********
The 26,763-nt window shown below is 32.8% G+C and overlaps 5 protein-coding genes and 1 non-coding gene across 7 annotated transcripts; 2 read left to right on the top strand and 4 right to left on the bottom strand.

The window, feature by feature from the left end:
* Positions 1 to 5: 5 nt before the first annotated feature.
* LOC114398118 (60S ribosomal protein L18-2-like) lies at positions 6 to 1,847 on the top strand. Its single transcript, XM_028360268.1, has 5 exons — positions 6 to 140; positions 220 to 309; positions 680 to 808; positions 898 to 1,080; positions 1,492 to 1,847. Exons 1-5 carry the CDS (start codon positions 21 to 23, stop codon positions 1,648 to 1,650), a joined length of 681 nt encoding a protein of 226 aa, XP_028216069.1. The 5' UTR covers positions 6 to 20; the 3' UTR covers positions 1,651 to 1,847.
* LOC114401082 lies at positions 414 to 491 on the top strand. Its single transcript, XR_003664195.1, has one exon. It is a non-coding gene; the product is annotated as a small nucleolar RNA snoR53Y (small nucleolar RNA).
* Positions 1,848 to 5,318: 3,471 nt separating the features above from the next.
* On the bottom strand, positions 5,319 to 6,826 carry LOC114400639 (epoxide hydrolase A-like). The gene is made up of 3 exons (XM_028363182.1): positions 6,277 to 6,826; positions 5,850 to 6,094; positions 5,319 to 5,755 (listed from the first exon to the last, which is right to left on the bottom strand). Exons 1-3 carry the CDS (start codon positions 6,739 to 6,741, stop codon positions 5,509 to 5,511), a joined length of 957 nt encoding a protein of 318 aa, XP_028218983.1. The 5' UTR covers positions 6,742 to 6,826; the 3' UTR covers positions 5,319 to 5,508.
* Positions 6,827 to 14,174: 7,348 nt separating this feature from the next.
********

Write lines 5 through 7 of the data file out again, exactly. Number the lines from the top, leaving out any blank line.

* LOC114401082 lies at positions 414 to 491 on the top strand. Its single transcript, XR_003664195.1, has one exon. It is a non-coding gene; the product is annotated as a small nucleolar RNA snoR53Y (small nucleolar RNA).
* Positions 1,848 to 5,318: 3,471 nt separating the features above from the next.
* On the bottom strand, positions 5,319 to 6,826 carry LOC114400639 (epoxide hydrolase A-like). The gene is made up of 3 exons (XM_028363182.1): positions 6,277 to 6,826; positions 5,850 to 6,094; positions 5,319 to 5,755 (listed from the first exon to the last, which is right to left on the bottom strand). Exons 1-3 carry the CDS (start codon positions 6,739 to 6,741, stop codon positions 5,509 to 5,511), a joined length of 957 nt encoding a protein of 318 aa, XP_028218983.1. The 5' UTR covers positions 6,742 to 6,826; the 3' UTR covers positions 5,319 to 5,508.